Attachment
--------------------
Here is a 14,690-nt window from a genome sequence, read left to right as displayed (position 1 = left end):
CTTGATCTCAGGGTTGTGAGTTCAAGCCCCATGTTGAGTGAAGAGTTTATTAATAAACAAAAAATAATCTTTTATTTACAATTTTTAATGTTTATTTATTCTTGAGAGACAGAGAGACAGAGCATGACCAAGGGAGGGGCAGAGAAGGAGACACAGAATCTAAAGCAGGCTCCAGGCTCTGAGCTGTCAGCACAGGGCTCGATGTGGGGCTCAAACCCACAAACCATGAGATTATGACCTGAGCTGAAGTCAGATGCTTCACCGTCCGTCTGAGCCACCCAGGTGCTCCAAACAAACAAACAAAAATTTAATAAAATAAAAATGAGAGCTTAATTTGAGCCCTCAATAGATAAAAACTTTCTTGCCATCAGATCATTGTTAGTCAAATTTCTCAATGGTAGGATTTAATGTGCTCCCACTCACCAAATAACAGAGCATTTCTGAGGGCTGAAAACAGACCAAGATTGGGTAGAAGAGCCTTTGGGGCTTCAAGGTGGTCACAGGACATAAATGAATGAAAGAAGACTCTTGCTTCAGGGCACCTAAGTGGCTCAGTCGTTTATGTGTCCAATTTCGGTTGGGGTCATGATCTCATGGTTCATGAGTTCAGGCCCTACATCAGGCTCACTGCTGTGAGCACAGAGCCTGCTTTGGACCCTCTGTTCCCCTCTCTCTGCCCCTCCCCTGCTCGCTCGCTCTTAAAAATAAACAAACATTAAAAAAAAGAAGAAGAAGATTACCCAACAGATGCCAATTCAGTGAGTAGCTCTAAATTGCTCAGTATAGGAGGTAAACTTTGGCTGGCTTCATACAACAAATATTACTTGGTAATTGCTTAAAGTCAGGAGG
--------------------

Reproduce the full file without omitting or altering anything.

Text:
Here is a 14,690-nt window from a genome sequence, read left to right as displayed (position 1 = left end):
CTTGATCTCAGGGTTGTGAGTTCAAGCCCCATGTTGAGTGAAGAGTTTATTAATAAACAAAAAATAATCTTTTATTTACAATTTTTAATGTTTATTTATTCTTGAGAGACAGAGAGACAGAGCATGACCAAGGGAGGGGCAGAGAAGGAGACACAGAATCTAAAGCAGGCTCCAGGCTCTGAGCTGTCAGCACAGGGCTCGATGTGGGGCTCAAACCCACAAACCATGAGATTATGACCTGAGCTGAAGTCAGATGCTTCACCGTCCGTCTGAGCCACCCAGGTGCTCCAAACAAACAAACAAAAATTTAATAAAATAAAAATGAGAGCTTAATTTGAGCCCTCAATAGATAAAAACTTTCTTGCCATCAGATCATTGTTAGTCAAATTTCTCAATGGTAGGATTTAATGTGCTCCCACTCACCAAATAACAGAGCATTTCTGAGGGCTGAAAACAGACCAAGATTGGGTAGAAGAGCCTTTGGGGCTTCAAGGTGGTCACAGGACATAAATGAATGAAAGAAGACTCTTGCTTCAGGGCACCTAAGTGGCTCAGTCGTTTATGTGTCCAATTTCGGTTGGGGTCATGATCTCATGGTTCATGAGTTCAGGCCCTACATCAGGCTCACTGCTGTGAGCACAGAGCCTGCTTTGGACCCTCTGTTCCCCTCTCTCTGCCCCTCCCCTGCTCGCTCGCTCTTAAAAATAAACAAACATTAAAAAAAAGAAGAAGAAGATTACCCAACAGATGCCAATTCAGTGAGTAGCTCTAAATTGCTCAGTATAGGAGGTAAACTTTGGCTGGCTTCATACAACAAATATTACTTGGTAATTGCTTAAAGTCAGGAGG